ON BIKE CULTURE IN EUGENE | Fine blogging since 2010 (with periodic long breaks)
We will sober up and be serious for a moment, as the police have called back.
See, since I first started posting about the Hilyard-Broadway intersection (first about a collision between a cyclist and an SUV back in April; later about the design of the intersection itself), I was wanting to talk to a traffic cop.
I wanted to find out what they thought about cyclists “taking the lane” through that intersection. Did they have an opinion about whether it’s legal?
After some e-mail back-and-forth and a little phone tag, I answered the phone the other day to be greeted by Sgt. Derel Schulz, who runs the Eugene Police Traffic Team.
It was an interesting conversation — because I soon realized I was talking to someone whose interpretation of the cycling laws in question is a bit different than you typically hear in cycling circles.
The first law applicable here is ORS 814.430, which you could call the “take the lane law.” It says essentially that cyclists have to stay to the right edge of the road, but it also spells out several exceptions — situations where it is legal to move into the car lane.
There are some cyclists who see this statute as carte blanche to “take the lane” whenever they want to. Remember this guy? (He was in the post about sharrows last summer):
What it says on his fender — “Bicycles allowed full lane” — isn’t quite the whole truth. Bikes are allowed the full lane in certain situations — for instance, if there are “hazardous conditions” to be encountered in staying to the right.
And here’s something you should know: Eugene’s traffic sergeant seems not as loosey-goosey about 814.430 as the guy in the photo above.
For instance, in that first post about the collision at Broadway and Hilyard, I showed you this photo, of a cyclist I happened to see one day “taking the lane” in that intersection.
Schulz said he didn’t see a reason for the cyclist to be that far out in traffic. He said it looked like there was plenty of room to stay right. He said he thought this cyclist is in violation of 814.430.
Schulz stated that just because a cyclist “philosophically” believes it is safer to be in the lane doesn’t mean its legal if there is not a clear hazard present. The examples he gave of a qualifying hazard would be a door on a parked car swinging open or a storm grate that would be unsafe to ride over.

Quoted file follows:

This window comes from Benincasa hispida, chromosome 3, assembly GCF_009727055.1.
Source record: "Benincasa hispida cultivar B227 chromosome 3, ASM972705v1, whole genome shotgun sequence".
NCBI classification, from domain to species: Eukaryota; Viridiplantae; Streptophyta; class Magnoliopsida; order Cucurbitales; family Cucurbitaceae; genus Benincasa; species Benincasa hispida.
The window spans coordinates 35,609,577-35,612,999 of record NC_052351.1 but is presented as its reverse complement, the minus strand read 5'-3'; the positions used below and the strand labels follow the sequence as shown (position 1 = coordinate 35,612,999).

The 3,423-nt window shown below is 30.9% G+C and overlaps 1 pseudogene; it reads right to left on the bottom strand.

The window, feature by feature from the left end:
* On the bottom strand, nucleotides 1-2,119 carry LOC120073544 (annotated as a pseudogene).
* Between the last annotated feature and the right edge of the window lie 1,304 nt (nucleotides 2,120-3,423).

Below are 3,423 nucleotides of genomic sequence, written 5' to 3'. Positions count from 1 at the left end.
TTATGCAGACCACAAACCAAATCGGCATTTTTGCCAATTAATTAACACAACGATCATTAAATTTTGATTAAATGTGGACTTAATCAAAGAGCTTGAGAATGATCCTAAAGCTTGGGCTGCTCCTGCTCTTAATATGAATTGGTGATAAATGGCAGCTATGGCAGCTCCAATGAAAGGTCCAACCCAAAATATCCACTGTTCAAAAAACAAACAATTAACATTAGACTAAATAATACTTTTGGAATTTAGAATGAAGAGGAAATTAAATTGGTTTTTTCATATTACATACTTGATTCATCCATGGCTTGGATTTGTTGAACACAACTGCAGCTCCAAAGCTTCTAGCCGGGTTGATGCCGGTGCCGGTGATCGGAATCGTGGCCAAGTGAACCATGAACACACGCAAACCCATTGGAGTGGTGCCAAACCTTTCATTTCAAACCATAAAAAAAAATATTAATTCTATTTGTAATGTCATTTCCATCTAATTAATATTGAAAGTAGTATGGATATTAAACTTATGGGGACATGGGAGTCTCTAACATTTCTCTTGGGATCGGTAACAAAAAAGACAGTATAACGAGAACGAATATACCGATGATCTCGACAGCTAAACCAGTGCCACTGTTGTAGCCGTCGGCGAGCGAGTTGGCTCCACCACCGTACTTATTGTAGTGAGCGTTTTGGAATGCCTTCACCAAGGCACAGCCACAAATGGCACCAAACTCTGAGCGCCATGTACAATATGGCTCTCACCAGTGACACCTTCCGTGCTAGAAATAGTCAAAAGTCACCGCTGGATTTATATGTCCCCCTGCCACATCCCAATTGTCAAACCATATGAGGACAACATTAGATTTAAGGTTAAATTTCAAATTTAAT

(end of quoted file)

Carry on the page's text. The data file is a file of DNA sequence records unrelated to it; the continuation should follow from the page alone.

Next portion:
I have always felt that smart cyclists are concerned not only with present hazards, but also with potential hazards — like a car door that has not swung open but might.
As Schulz pointed out, the language of the law is subjective. We are all going to have different ideas about what constitutes “hazardous conditions.”
At one point in the conversation, though, I thought I was about to get Schulz to say that it would be OK to take the lane on that narrow part of Hilyard just north of the intersection. The law also allows taking the lane if the road is too narrow for a car and cyclist to pass safely side by side.
But then the conversation took a turn.
See, there is another law, 814.420. We’ll call this the “bike lane law.” More or less, this statute says that (with some exceptions) if there is a bike lane or bike path provided, you need to use it and not be in the car lanes. So Schulz concluded that the “take the lane” law didn’t apply on the north side of the Broadway, because there is a path — a “multi-use path” that is signed as a bike route. That would be that big wide sidewalk. You can see it in the photo above, where there is a pedestrian waiting on the corner.
I pointed out that there is not a good way to get on the multi-use path as you come through the intersection. He said a cyclist should use the crosswalk and get on the path, rather than ride straight through the intersection. (That would be the Option B, from my earlier post about the design of this intersection. Here’s the diagram again.)
It was never my instinct to use this option, and I don’t think I ever have. Next time I’m in that neighborhood, I’m not sure what I’ll do.
All of this is not to say Schulz had no sympathy for cyclists riding through here. He seemed to agree the design of this intersection left a lot to be desired. In fact, toward the end of the conversation he started redesigning it himself:
We he would have done, he said, was continue the bike lane through the intersection. Then he would have made the “multi-use path” just a regular narrower sidewalk. By making the sidewalk narrower, there would have been room to continue the bike lane at least up to the EWEB access road, where many cyclists end up turning to head to the Riverbank Trail.